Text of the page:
The Graveyard Book by Neil Gaiman.
Seldom have I read a book that is engaging and mentally stimulating at a level to be of interest to the adult mind, while also of interest to children, without any of the unfortunate obscenities found in the common adult fiction. Neither does it stray into the sad territory that most YA, (that is, Young Adult) fictions inhabit, with their over dramatizations of teen aged life. This is a book that can truly be said to delight all age groups.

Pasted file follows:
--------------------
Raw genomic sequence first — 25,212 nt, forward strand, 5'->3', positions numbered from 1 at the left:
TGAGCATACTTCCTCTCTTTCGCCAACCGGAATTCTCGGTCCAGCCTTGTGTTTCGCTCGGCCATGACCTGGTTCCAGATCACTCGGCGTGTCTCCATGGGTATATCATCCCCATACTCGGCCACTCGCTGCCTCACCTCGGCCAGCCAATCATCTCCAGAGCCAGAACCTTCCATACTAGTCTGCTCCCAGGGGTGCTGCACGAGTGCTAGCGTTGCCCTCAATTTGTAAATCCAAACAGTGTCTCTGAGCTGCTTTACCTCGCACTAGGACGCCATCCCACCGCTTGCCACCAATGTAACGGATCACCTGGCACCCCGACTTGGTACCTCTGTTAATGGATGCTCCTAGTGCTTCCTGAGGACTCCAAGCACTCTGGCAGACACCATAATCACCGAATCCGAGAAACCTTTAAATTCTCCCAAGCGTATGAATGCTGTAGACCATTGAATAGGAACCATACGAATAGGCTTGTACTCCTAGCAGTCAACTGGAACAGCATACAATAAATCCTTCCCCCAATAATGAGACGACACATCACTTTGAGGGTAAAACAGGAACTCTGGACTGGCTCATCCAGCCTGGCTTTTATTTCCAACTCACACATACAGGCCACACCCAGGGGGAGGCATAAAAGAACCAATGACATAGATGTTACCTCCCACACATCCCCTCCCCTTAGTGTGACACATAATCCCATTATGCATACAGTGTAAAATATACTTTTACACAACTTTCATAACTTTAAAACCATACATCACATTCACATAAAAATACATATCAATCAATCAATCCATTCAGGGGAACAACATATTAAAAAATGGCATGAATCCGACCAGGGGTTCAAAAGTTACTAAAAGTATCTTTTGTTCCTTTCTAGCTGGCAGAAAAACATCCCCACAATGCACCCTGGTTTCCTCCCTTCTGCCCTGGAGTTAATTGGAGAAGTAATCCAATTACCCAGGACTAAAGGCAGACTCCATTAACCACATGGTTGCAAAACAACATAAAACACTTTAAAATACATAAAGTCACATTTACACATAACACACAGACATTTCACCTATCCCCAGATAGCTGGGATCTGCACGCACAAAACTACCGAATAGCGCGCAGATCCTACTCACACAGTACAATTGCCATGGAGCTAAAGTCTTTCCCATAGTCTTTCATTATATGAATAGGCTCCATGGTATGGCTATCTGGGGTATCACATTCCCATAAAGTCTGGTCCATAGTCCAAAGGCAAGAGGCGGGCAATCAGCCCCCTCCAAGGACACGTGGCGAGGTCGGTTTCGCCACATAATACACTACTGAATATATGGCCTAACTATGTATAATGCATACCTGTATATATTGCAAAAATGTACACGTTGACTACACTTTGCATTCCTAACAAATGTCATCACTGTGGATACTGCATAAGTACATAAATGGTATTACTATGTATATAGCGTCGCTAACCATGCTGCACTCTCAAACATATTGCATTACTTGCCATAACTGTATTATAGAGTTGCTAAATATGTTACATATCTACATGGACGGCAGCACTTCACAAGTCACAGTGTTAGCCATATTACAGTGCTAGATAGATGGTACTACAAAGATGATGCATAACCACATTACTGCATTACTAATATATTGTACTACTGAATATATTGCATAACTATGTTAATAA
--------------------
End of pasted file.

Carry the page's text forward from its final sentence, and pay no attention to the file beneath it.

As we read, we follow the life of young Nobody 'Bod' Owens, adopted by ghosts and raised in a cemetery. He is the only living soul in the graveyard, though many deceased souls also inhabit it, along with one who is neither living, nor dead. We learn of his parents murder and the age of one, of the chance, and the choices that saved him from the same fate, and of the danger still waiting beyond the gates.
Neil Gaiman is to be congratulated on yet another outstanding and original work, anything and everything to come from this author is worth it's weight in gold, and it is apparent that he is a truly great writer.
Reviews by Courtney Enright
The Opal Paradox by Eion Colfer